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Townsend Security Data Privacy Blog

AES Encryption Performance on the IBM i (AS/400, iSeries):

Posted by Michelle Larson on Feb 8, 2016 7:39:00 AM

Understanding the basics can help you avoid problems! 

As enterprise customers deploy data security solutions to meet various compliance regulations (PCI DSS, HIPAA, etc.), they are frequently surprised by the performance impacts of encryption. Inadequate preparation in an encryption project can lead to increased costs, delayed (or even failed) projects, inability to meet compliance requirements, and even exposure in the event of a data breach. AES Encryption 30-day free trial

By its very nature, encryption and decryption are resource intensive processes. Enterprise customers can be surprised to discover that encryption from one vendor can perform very differently than the very same encryption from another vendor. While the various vendor solutions accomplish the same tasks, they vary greatly in how efficiently they do these tasks. The differences can vary by a factor of 100 or greater! This can have a large impact on business applications that perform encryption and decryption tasks. One vendor’s solution may encrypt a data in 10 minutes, and another vendor’s solution may take 10 hours to perform the same task!

Avoid surprises, ask for performance metrics:

Armed with the knowledge that encryption performance is important, you can take action to avoid potential problems. Before acquiring an encryption solution, ask your data security vendor to provide performance metrics for their solution. How long does it take to encrypt one million credit card numbers? Can they provide you with source code and demonstrate this performance on your server? Optimizing software for performance is a complex task and usually involves specialized technical talent and some experimentation with different computational techniques. Unless an encryption vendor is deeply committed and invested in encryption technologies, they may not make performance enhancements to their applications.

Create your own proof-of-concept applications that measure encryption and decryption performance in your application environment. Be sure to measure how well the encryption solution performs under your current transaction loads, as well as anticipated future transaction loads. A good rule of thumb is to be sure you can handle three times your current encryption volume. This will position you for increased loads due to unexpected changes in the market, or an acquisition of another company. It also insures that you are seeing real-life performance metrics, and not just the vendor’s marketing message.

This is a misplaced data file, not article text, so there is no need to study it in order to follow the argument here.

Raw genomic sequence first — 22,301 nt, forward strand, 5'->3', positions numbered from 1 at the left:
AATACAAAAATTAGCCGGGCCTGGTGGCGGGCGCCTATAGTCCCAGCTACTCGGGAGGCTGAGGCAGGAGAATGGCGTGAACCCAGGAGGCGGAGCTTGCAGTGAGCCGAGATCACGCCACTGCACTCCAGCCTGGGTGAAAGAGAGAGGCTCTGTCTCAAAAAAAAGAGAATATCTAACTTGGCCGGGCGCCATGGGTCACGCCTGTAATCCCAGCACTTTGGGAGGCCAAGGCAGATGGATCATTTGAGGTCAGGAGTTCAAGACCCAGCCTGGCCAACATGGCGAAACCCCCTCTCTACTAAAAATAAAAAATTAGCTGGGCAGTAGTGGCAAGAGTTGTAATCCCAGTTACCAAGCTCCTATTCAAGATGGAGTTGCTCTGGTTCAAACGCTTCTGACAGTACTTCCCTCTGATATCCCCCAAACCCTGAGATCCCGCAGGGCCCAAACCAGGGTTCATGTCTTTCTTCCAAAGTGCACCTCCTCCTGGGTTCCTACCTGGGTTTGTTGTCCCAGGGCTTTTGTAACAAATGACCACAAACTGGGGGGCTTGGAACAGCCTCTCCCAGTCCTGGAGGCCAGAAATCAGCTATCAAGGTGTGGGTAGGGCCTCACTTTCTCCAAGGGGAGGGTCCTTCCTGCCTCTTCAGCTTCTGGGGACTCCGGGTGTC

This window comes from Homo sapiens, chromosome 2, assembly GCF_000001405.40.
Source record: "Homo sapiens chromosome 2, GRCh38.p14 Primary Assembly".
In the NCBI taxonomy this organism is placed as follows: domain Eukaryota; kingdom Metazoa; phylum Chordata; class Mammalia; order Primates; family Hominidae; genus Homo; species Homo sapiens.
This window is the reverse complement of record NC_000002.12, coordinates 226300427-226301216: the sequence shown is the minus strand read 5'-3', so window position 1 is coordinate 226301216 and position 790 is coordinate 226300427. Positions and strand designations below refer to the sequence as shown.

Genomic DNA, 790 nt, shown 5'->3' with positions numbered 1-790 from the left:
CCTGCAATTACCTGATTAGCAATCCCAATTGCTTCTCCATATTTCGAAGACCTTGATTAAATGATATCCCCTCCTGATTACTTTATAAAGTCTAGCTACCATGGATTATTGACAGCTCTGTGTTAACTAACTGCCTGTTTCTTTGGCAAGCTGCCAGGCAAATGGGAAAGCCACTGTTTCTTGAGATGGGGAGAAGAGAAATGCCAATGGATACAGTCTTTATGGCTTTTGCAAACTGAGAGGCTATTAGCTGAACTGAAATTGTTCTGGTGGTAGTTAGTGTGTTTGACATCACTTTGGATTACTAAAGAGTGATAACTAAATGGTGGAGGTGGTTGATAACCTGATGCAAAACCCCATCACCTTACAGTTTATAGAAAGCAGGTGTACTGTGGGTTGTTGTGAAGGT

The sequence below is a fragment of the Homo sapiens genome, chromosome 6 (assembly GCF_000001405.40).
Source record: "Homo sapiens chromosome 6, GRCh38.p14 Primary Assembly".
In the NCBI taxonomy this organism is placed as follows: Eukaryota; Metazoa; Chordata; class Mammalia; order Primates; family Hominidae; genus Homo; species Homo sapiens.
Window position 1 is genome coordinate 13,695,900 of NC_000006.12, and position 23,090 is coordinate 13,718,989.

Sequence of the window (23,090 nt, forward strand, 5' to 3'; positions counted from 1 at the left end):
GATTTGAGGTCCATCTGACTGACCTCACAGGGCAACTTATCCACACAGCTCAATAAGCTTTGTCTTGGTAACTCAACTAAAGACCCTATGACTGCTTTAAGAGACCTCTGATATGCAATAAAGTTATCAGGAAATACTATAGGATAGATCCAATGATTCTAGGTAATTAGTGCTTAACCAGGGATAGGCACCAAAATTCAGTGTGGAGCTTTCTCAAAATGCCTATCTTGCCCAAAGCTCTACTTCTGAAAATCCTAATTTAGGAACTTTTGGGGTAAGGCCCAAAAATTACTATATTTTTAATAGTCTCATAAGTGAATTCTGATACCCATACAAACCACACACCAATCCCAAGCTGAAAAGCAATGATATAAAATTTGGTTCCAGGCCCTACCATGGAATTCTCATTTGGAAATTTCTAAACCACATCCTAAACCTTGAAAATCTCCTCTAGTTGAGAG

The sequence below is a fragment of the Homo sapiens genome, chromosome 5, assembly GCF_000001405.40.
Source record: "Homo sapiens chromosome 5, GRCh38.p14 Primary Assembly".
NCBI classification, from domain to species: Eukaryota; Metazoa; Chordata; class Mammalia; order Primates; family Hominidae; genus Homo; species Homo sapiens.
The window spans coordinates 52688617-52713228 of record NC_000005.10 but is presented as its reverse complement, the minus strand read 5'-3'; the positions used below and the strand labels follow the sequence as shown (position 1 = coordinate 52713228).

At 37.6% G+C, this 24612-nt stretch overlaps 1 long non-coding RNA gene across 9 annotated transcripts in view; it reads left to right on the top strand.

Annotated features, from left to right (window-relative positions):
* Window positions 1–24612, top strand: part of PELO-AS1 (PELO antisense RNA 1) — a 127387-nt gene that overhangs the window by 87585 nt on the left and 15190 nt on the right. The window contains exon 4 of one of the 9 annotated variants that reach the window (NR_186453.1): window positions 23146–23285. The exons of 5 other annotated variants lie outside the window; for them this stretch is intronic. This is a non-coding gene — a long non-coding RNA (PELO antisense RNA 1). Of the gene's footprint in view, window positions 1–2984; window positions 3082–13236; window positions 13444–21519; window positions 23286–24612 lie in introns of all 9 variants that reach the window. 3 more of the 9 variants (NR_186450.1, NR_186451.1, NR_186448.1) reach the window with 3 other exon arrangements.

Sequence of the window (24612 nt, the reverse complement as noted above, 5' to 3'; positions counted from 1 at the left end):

Avoid hidden costs, ask for pricing calculations:

Ask your purchasing and accounting departments to include performance upgrade costs in the pricing calculation during vendor evaluation. Be sure these costs include any increases in software license fees. If an encryption solution consumes one third of the CPU processing power of a server, you might want to include the cost of upgrading to a processor twice as powerful as the one you have. Working these costs in during the product evaluation phase can provide a more realistic view of the actual cost of a vendor encryption solution. Upgrading hardware can lead to unexpected additional software costs. Some software vendors license their solutions to the number of processors, or speed of the processors, in your server. Upgrading hardware to solve a performance problem can result in increased software license fees.

Avoid red flags, not all AES encryption solutions are the same:

Some encryption solutions use “shadow files” (files external to your application) to store encrypted data. The use of shadow files normally indicates that the vendor has an incomplete implementation of the AES encryption suite, or that the system architecture is limited in some way. The use of shadow files can impose severe performance penalties. In order to perform an encryption or decryption task an addition file read or write is required which essentially doubles the file activity. This may also increase processor loads as your application mirrors the data to a hot backup system. You will want to be very careful in measuring the performance impacts of encryption solutions that use shadow files.

If an encryption vendor will not provide you with a fully functional evaluation of their solution, this represents a clear warning signal. Your application environment is unique and you will need to be able to evaluate the impact of encryption in your environment with a limited test. A vendor who refuses to provide you with a clear method of evaluating the performance of their solution may not have your best interests in mind.

Avoid frustrations, take a test drive with us:

Despite an organization’s best efforts, data will get out. The best way to secure sensitive information is with strong encryption that is NIST compliant and FIPS 140-2 compliant key management that meets or exceeds the standards in PCI, HIPAA/HITECH, and state privacy laws. For a more technical look at AES encryption, including FieldProc exit points and POWER8 on-board encryption, check out this blog by Patrick Townsend, Founder and CEO of Townsend Security: How Does IBM i FieldProc Encryption Affect Performance?

Our proven AES encryption solution encrypts data 115x times faster than the competition. But don’t just take our word for it, we provide a fully functional evaluation!  Request a free 30-day trial (full version) of our popular Alliance AES Encryption and see for yourself.

AES Encryption 30-day free trial

Topics: Alliance AES/400, IBM i, AES Encryption, iSeries, AS/400, Evaluation


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